First of all, I must note, as always, that Google Answers provides
general information, not professional investment advice. If you need
professional investment advice, you should contact a qualified
investment advisor or financial planner.
Yes, there are several ways you as a retail investor can profit from
falling bond prices. These strategies include:
(1) short-selling bonds;
(2) short-selling exchange traded funds (ETFS) that track various bond indexes;
(3) buying mutual funds that are designed to profit from falling bond prices;
(4) buying Treasury Inflation-Protected Securities (TIPS).
If you have high tolerance for risk, think about selling bonds short.
This strategy involves selling borrowed bonds in a margin account in
the hope that their prices will fall. You can also short any of six
exchange traded funds (ETFS), called iShares, that track various bond
indexes. Since long-term bonds are the most volatile, the 7-to-10 year
and 20-plus year Treasury bond ETFs offer the greatest opportunity for
The risk, of course, is that if bonds rally, you'll have to replace
your borrowed securities at a higher price. You also must reimburse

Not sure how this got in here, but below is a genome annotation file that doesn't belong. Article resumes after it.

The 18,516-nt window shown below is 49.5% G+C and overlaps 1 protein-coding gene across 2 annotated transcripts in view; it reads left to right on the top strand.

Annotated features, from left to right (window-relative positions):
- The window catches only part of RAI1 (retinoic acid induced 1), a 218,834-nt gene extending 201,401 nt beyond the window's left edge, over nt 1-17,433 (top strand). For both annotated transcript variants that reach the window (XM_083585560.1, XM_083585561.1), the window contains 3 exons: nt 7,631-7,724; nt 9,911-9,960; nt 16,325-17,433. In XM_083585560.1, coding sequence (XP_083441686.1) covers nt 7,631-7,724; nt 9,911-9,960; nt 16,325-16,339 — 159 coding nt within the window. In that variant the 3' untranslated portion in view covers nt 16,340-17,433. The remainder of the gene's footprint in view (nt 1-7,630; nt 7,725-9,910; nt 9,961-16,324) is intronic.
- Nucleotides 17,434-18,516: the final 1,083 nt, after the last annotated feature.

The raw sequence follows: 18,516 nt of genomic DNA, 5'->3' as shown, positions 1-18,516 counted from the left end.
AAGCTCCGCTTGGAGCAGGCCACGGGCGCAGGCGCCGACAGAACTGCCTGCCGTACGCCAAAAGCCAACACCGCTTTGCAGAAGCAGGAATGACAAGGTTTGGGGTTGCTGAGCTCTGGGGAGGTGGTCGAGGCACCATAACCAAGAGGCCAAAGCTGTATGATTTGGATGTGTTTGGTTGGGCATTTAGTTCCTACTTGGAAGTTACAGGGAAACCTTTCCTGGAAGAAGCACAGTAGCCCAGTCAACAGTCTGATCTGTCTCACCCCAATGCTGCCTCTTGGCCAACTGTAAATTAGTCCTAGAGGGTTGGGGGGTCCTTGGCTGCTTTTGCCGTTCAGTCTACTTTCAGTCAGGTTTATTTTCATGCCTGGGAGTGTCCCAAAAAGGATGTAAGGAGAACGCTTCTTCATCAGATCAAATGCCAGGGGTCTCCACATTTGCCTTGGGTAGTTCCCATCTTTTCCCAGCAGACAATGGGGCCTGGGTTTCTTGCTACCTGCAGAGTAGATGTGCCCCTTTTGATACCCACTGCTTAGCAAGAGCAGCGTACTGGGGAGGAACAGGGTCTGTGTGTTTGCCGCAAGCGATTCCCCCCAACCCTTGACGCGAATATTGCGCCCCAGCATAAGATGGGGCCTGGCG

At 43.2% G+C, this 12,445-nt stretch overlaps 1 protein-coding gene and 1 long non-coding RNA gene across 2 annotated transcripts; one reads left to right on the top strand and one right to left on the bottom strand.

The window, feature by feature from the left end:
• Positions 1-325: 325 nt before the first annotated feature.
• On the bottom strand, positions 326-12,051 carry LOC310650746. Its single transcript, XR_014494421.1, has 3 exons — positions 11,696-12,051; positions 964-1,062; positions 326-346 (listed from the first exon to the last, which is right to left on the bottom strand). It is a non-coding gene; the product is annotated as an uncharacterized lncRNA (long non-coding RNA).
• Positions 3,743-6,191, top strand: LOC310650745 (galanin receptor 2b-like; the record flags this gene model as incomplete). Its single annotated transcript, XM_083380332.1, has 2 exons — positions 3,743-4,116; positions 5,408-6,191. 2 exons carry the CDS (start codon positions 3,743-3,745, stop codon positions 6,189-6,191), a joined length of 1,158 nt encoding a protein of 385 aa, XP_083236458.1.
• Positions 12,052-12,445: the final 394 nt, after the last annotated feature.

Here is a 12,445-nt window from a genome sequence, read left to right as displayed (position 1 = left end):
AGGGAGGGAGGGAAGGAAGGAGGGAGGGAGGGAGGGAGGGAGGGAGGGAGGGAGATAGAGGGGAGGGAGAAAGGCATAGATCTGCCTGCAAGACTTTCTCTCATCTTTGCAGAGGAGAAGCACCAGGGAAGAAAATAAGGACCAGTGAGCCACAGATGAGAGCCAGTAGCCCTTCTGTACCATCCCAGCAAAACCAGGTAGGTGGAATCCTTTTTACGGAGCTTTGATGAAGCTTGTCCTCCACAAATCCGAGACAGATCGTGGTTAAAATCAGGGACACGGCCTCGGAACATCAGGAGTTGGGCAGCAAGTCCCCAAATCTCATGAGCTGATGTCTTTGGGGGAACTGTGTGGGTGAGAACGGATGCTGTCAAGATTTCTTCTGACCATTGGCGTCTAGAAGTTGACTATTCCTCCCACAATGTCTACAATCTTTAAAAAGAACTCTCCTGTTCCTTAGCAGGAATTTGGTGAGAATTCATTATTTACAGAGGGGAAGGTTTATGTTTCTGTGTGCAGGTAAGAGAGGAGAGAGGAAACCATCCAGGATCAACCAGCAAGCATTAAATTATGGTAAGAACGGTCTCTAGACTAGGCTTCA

the lender for any interest paid out while you hold the short
position. You may be liable for other fees, too.
Two no-load mutual funds also offer a chance to profit from falling
bond prices: Rydex Juno (RYJUX ) and ProFunds Rising Rates
Opportunity. But unlike short-selling, you don't need a margin
account, and you won't owe lenders any interest."
BusinessWeek: Higher Rates: A Survival Kit
"Betting against bonds"
"How to Short T Bonds"
"Inverse Bond Funds - Betting Bond Prices Go Lower"
Here are the websites of some of the specific investment ideas
mentioned in the articles above:
"Rising Rates Opportunity ProFund "
"Potomac ContraBond Fund (PCBDX)"
"Rydex Juno Fund"
"Treasury Inflation-Protected Securities"
"from falling bond prices"
I hope this helps. Good luck!